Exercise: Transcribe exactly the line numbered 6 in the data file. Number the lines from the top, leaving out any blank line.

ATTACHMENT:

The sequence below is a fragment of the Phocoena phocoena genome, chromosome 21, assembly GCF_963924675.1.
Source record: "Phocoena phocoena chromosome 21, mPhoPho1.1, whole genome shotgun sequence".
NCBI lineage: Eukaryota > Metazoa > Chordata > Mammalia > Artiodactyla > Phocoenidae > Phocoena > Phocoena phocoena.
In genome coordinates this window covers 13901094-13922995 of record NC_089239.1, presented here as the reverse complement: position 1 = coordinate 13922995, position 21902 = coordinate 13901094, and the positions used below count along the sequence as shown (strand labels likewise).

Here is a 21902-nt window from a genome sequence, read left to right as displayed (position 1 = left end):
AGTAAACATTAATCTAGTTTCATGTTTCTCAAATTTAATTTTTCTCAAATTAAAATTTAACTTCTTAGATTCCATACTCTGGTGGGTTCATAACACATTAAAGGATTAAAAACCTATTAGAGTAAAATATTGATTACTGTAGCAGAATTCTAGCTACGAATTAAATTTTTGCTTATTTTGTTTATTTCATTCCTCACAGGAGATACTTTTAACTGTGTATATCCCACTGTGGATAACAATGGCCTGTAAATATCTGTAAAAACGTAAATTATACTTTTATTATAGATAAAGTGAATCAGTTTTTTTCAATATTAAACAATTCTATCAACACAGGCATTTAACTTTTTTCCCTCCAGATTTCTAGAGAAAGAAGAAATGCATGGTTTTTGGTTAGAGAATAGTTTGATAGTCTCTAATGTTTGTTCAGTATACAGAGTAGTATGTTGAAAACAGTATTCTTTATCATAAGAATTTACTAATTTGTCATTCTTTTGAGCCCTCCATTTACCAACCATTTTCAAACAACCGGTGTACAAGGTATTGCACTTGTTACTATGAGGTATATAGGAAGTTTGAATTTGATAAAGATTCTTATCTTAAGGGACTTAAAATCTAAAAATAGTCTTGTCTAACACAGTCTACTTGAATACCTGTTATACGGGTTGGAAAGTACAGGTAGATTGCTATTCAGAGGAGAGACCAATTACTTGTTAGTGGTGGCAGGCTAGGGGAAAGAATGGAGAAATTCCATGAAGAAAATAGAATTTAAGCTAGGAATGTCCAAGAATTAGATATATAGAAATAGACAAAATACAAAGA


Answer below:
AGTAAACATTAATCTAGTTTCATGTTTCTCAAATTTAATTTTTCTCAAATTAAAATTTAACTTCTTAGATTCCATACTCTGGTGGGTTCATAACACATTAAAGGATTAAAAACCTATTAGAGTAAAATATTGATTACTGTAGCAGAATTCTAGCTACGAATTAAATTTTTGCTTATTTTGTTTATTTCATTCCTCACAGGAGATACTTTTAACTGTGTATATCCCACTGTGGATAACAATGGCCTGTAAATATCTGTAAAAACGTAAATTATACTTTTATTATAGATAAAGTGAATCAGTTTTTTTCAATATTAAACAATTCTATCAACACAGGCATTTAACTTTTTTCCCTCCAGATTTCTAGAGAAAGAAGAAATGCATGGTTTTTGGTTAGAGAATAGTTTGATAGTCTCTAATGTTTGTTCAGTATACAGAGTAGTATGTTGAAAACAGTATTCTTTATCATAAGAATTTACTAATTTGTCATTCTTTTGAGCCCTCCATTTACCAACCATTTTCAAACAACCGGTGTACAAGGTATTGCACTTGTTACTATGAGGTATATAGGAAGTTTGAATTTGATAAAGATTCTTATCTTAAGGGACTTAAAATCTAAAAATAGTCTTGTCTAACACAGTCTACTTGAATACCTGTTATACGGGTTGGAAAGTACAGGTAGATTGCTATTCAGAGGAGAGACCAATTACTTGTTAGTGGTGGCAGGCTAGGGGAAAGAATGGAGAAATTCCATGAAGAAAATAGAATTTAAGCTAGGAATGTCCAAGAATTAGATATATAGAAATAGACAAAATACAAAGA